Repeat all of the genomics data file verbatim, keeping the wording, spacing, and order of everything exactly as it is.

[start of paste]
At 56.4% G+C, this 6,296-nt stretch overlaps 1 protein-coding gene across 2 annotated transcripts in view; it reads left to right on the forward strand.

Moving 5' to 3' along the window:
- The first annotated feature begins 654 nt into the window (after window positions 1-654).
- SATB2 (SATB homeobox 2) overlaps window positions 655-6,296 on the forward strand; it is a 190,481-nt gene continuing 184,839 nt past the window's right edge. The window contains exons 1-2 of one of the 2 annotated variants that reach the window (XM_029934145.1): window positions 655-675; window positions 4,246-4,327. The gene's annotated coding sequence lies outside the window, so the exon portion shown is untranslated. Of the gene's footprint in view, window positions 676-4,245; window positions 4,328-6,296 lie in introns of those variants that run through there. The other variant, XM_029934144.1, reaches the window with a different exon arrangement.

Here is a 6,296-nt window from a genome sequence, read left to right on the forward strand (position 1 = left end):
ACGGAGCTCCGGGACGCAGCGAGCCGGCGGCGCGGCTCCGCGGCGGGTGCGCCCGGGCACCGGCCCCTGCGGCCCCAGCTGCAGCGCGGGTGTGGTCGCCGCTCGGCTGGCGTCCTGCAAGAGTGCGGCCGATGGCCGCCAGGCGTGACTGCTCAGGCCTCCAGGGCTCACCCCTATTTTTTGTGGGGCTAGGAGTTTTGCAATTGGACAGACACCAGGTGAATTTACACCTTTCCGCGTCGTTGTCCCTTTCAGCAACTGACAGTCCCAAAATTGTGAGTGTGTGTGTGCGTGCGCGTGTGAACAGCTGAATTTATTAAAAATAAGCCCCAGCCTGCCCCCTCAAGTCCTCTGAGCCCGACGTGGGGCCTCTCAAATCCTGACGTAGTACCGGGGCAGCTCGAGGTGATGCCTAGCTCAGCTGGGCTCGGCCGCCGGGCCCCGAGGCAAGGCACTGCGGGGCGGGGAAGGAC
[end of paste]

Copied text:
At 56.4% G+C, this 6,296-nt stretch overlaps 1 protein-coding gene across 2 annotated transcripts in view; it reads left to right on the forward strand.

Moving 5' to 3' along the window:
- The first annotated feature begins 654 nt into the window (after window positions 1-654).
- SATB2 (SATB homeobox 2) overlaps window positions 655-6,296 on the forward strand; it is a 190,481-nt gene continuing 184,839 nt past the window's right edge. The window contains exons 1-2 of one of the 2 annotated variants that reach the window (XM_029934145.1): window positions 655-675; window positions 4,246-4,327. The gene's annotated coding sequence lies outside the window, so the exon portion shown is untranslated. Of the gene's footprint in view, window positions 676-4,245; window positions 4,328-6,296 lie in introns of those variants that run through there. The other variant, XM_029934144.1, reaches the window with a different exon arrangement.

Here is a 6,296-nt window from a genome sequence, read left to right on the forward strand (position 1 = left end):
ACGGAGCTCCGGGACGCAGCGAGCCGGCGGCGCGGCTCCGCGGCGGGTGCGCCCGGGCACCGGCCCCTGCGGCCCCAGCTGCAGCGCGGGTGTGGTCGCCGCTCGGCTGGCGTCCTGCAAGAGTGCGGCCGATGGCCGCCAGGCGTGACTGCTCAGGCCTCCAGGGCTCACCCCTATTTTTTGTGGGGCTAGGAGTTTTGCAATTGGACAGACACCAGGTGAATTTACACCTTTCCGCGTCGTTGTCCCTTTCAGCAACTGACAGTCCCAAAATTGTGAGTGTGTGTGTGCGTGCGCGTGTGAACAGCTGAATTTATTAAAAATAAGCCCCAGCCTGCCCCCTCAAGTCCTCTGAGCCCGACGTGGGGCCTCTCAAATCCTGACGTAGTACCGGGGCAGCTCGAGGTGATGCCTAGCTCAGCTGGGCTCGGCCGCCGGGCCCCGAGGCAAGGCACTGCGGGGCGGGGAAGGAC